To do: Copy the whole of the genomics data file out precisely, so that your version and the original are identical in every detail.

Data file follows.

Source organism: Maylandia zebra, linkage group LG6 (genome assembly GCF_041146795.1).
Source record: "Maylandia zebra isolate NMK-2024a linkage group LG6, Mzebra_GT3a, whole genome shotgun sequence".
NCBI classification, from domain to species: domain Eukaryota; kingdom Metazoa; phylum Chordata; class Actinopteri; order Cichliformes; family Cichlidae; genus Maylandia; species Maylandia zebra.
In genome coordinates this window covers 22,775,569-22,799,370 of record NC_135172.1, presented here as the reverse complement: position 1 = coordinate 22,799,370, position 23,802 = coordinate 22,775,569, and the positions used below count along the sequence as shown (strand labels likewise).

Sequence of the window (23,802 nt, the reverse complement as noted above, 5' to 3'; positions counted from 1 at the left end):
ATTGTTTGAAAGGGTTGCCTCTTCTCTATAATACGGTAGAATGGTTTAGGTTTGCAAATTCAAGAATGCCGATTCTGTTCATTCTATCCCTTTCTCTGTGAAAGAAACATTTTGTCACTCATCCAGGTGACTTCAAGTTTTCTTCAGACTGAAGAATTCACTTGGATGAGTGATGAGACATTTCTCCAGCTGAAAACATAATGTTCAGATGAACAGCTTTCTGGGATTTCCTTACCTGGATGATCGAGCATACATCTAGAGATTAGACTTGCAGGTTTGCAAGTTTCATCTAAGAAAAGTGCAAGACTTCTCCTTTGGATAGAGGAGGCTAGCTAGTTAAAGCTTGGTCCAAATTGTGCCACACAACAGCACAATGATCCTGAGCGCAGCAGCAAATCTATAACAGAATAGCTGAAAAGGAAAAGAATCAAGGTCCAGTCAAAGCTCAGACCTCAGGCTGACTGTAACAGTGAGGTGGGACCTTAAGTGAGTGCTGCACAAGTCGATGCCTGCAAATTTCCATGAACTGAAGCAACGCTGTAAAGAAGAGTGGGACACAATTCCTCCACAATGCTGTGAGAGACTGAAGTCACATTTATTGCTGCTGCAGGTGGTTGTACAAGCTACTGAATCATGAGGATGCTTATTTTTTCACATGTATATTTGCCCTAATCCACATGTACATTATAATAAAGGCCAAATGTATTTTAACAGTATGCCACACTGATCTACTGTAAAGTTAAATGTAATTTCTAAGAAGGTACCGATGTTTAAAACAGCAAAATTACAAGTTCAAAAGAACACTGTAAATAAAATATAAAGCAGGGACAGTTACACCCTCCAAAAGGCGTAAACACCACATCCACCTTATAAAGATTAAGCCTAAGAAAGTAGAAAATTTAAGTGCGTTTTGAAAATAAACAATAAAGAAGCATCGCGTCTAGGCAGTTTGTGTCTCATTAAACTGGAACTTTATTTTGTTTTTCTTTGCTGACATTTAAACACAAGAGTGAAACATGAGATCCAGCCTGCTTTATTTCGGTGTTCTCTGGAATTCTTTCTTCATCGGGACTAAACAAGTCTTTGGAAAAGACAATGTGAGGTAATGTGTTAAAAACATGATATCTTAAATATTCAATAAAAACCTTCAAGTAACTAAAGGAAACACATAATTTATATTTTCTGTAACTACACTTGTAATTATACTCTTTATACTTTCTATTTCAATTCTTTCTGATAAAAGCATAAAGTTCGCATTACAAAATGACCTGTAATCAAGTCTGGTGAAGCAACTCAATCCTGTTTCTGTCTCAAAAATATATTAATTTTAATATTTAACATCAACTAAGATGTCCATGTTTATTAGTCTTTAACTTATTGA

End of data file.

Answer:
Source organism: Maylandia zebra, linkage group LG6 (genome assembly GCF_041146795.1).
Source record: "Maylandia zebra isolate NMK-2024a linkage group LG6, Mzebra_GT3a, whole genome shotgun sequence".
NCBI classification, from domain to species: domain Eukaryota; kingdom Metazoa; phylum Chordata; class Actinopteri; order Cichliformes; family Cichlidae; genus Maylandia; species Maylandia zebra.
In genome coordinates this window covers 22,775,569-22,799,370 of record NC_135172.1, presented here as the reverse complement: position 1 = coordinate 22,799,370, position 23,802 = coordinate 22,775,569, and the positions used below count along the sequence as shown (strand labels likewise).

Sequence of the window (23,802 nt, the reverse complement as noted above, 5' to 3'; positions counted from 1 at the left end):
ATTGTTTGAAAGGGTTGCCTCTTCTCTATAATACGGTAGAATGGTTTAGGTTTGCAAATTCAAGAATGCCGATTCTGTTCATTCTATCCCTTTCTCTGTGAAAGAAACATTTTGTCACTCATCCAGGTGACTTCAAGTTTTCTTCAGACTGAAGAATTCACTTGGATGAGTGATGAGACATTTCTCCAGCTGAAAACATAATGTTCAGATGAACAGCTTTCTGGGATTTCCTTACCTGGATGATCGAGCATACATCTAGAGATTAGACTTGCAGGTTTGCAAGTTTCATCTAAGAAAAGTGCAAGACTTCTCCTTTGGATAGAGGAGGCTAGCTAGTTAAAGCTTGGTCCAAATTGTGCCACACAACAGCACAATGATCCTGAGCGCAGCAGCAAATCTATAACAGAATAGCTGAAAAGGAAAAGAATCAAGGTCCAGTCAAAGCTCAGACCTCAGGCTGACTGTAACAGTGAGGTGGGACCTTAAGTGAGTGCTGCACAAGTCGATGCCTGCAAATTTCCATGAACTGAAGCAACGCTGTAAAGAAGAGTGGGACACAATTCCTCCACAATGCTGTGAGAGACTGAAGTCACATTTATTGCTGCTGCAGGTGGTTGTACAAGCTACTGAATCATGAGGATGCTTATTTTTTCACATGTATATTTGCCCTAATCCACATGTACATTATAATAAAGGCCAAATGTATTTTAACAGTATGCCACACTGATCTACTGTAAAGTTAAATGTAATTTCTAAGAAGGTACCGATGTTTAAAACAGCAAAATTACAAGTTCAAAAGAACACTGTAAATAAAATATAAAGCAGGGACAGTTACACCCTCCAAAAGGCGTAAACACCACATCCACCTTATAAAGATTAAGCCTAAGAAAGTAGAAAATTTAAGTGCGTTTTGAAAATAAACAATAAAGAAGCATCGCGTCTAGGCAGTTTGTGTCTCATTAAACTGGAACTTTATTTTGTTTTTCTTTGCTGACATTTAAACACAAGAGTGAAACATGAGATCCAGCCTGCTTTATTTCGGTGTTCTCTGGAATTCTTTCTTCATCGGGACTAAACAAGTCTTTGGAAAAGACAATGTGAGGTAATGTGTTAAAAACATGATATCTTAAATATTCAATAAAAACCTTCAAGTAACTAAAGGAAACACATAATTTATATTTTCTGTAACTACACTTGTAATTATACTCTTTATACTTTCTATTTCAATTCTTTCTGATAAAAGCATAAAGTTCGCATTACAAAATGACCTGTAATCAAGTCTGGTGAAGCAACTCAATCCTGTTTCTGTCTCAAAAATATATTAATTTTAATATTTAACATCAACTAAGATGTCCATGTTTATTAGTCTTTAACTTATTGA